A second reason for devolution is that it breaks with the aim of achieving an “ever closer Union”. Both this aim and the way to achieve it have become questionable. While analysts in the 1960s did already foresee a growing integration, they emphasized that it should be a bottom-up process. It was broadly understood that unity should not be imposed – it could only grow from intensified connections and reciprocal relations. Similarly, solidarity is hard to impose. Solidarity develops preferably from a shared sense of a common destination and that idea still needs stronger roots.
The EU’s rush for unity has been motivated by the economies of scale that were needed to boost European competitiveness against US companies and emerging Asian producers. Fossil-based industries, and Fordist and Taylorist design of factories have indeed all favored a larger production scale and consequently an ever-larger home market. New technological development, however, mocks the law of economies of ever larger scale. Bio-based technologies enable industrial production on a smaller scale, co-creation and the circular economy favor local and regional cooperation and the new services economy does not require standardization. Uniform policies are today less necessary. It can be up to every society whether and under what conditions it accepts Airbnb, Uber or other more or less disruptive services. Similarly, it is up to every society to decide which social regulations should apply.
Unraveling EU regulations may indeed be painful, but the result may be a more democratic and a more accepted EU where diversity is a source of mutual inspiration. You cannot unscramble eggs is the frequently heard cliché. But what may be true for eggs is not for the EU. Connectivity within Europe is strong enough to support devolution and to make it a success. During the 60 years of European integration, national societies have lost their isolation and that is probably the most important achievement of the Union. Member states are interconnected by roads, railways, air, telecommunications, the internet and daily human contacts. From this connectivity both unity and solidarity can flow and grow.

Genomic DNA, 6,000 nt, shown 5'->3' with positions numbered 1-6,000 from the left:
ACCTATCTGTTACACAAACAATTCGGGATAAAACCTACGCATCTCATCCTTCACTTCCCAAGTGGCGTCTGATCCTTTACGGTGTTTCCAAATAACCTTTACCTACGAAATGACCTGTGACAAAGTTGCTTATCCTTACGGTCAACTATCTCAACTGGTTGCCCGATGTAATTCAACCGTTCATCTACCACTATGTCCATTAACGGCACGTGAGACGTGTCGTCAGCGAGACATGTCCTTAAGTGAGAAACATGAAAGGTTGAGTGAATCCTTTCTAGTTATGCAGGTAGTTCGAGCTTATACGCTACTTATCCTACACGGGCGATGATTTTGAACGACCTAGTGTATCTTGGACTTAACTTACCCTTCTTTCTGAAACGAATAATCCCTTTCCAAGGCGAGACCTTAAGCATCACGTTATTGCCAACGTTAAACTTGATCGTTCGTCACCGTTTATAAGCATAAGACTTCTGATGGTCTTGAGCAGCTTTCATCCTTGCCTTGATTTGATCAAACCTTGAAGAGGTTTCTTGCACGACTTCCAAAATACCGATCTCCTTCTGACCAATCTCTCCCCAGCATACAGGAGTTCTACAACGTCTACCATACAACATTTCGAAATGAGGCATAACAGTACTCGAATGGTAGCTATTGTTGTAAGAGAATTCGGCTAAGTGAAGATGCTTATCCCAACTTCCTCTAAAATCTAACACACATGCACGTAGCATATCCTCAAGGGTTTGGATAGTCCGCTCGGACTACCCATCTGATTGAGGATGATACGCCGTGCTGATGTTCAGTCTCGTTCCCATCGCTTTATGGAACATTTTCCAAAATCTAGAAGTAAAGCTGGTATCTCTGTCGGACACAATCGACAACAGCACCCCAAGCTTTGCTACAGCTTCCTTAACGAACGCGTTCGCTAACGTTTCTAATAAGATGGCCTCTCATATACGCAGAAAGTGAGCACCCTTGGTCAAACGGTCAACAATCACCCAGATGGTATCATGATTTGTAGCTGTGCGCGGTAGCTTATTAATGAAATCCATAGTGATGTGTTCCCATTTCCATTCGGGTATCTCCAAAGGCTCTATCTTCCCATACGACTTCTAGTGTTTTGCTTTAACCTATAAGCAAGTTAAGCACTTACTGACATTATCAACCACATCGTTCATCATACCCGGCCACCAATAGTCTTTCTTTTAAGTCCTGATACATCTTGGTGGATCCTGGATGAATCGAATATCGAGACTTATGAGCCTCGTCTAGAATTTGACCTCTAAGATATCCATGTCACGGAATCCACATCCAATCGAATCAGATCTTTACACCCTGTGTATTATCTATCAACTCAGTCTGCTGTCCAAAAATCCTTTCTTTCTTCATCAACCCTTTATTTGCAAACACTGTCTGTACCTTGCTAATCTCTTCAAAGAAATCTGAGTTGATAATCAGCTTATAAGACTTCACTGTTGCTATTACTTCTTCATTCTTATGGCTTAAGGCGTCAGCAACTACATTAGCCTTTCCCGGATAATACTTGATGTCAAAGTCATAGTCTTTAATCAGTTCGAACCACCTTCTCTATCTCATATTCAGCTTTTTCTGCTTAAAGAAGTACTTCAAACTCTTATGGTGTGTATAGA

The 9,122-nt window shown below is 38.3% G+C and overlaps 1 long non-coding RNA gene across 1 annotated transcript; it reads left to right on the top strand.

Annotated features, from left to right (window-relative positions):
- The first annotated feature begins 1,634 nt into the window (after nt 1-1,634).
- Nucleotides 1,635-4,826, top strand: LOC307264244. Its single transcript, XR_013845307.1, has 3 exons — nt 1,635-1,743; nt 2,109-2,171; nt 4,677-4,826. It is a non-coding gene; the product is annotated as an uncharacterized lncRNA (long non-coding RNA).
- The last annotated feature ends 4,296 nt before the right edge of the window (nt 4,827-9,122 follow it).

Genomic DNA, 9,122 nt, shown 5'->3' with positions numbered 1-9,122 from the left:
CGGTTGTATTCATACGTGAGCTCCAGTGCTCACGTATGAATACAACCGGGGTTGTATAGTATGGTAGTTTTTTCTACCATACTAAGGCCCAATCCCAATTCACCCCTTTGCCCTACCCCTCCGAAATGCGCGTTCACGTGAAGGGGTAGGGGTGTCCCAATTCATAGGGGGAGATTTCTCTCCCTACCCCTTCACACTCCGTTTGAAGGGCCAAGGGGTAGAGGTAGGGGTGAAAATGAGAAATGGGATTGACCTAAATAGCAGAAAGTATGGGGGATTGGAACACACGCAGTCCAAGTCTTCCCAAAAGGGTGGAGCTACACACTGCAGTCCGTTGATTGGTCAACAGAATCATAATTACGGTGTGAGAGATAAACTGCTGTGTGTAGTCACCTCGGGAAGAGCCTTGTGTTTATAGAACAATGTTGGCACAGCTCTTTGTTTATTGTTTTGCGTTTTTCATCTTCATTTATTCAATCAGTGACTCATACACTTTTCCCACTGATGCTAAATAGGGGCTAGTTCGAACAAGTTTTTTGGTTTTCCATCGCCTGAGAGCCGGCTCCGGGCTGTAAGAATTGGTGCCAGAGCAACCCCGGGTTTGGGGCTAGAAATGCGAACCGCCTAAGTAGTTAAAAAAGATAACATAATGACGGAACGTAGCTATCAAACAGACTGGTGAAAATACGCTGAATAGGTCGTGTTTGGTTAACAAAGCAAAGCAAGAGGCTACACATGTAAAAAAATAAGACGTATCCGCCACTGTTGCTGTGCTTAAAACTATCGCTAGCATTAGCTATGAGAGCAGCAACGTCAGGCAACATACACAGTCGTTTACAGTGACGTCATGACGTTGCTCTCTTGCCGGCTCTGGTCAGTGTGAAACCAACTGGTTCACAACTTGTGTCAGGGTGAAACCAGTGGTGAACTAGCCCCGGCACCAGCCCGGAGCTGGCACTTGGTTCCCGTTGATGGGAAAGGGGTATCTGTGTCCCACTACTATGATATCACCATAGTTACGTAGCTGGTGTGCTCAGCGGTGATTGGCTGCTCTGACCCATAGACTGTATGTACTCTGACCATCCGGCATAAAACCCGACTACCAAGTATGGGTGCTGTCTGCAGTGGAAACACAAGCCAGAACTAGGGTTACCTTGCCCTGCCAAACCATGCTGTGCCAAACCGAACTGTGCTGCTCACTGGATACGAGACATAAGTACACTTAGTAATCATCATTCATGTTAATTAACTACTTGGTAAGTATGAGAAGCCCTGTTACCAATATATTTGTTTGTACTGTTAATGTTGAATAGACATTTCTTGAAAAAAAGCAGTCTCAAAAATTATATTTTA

To make devolution yield positive benefits, some common ground and conditions are required. Otherwise, it might end up in a nationalistic ‘my country first’ program as advocated by some of the ring-wing parties. Mutual respect, being a good neighbor (no harm to other countries) and non-discrimination could be the founding principles. Devolution may result in a more diverse European Union that is ‘ever-more supportive’ to member state societies. A Union that assists member states to find both their own and common ways to solve their problems. And a Union that finally does involve its millions of citizens.
Dr Dorette Corbey was researcher at the Dutch institute for International Relations Clingendael, member of the European Parliament for the Dutch Labour Party, and director of the Advisory Council for science, technology and innovation. She is currently working in environmental policy.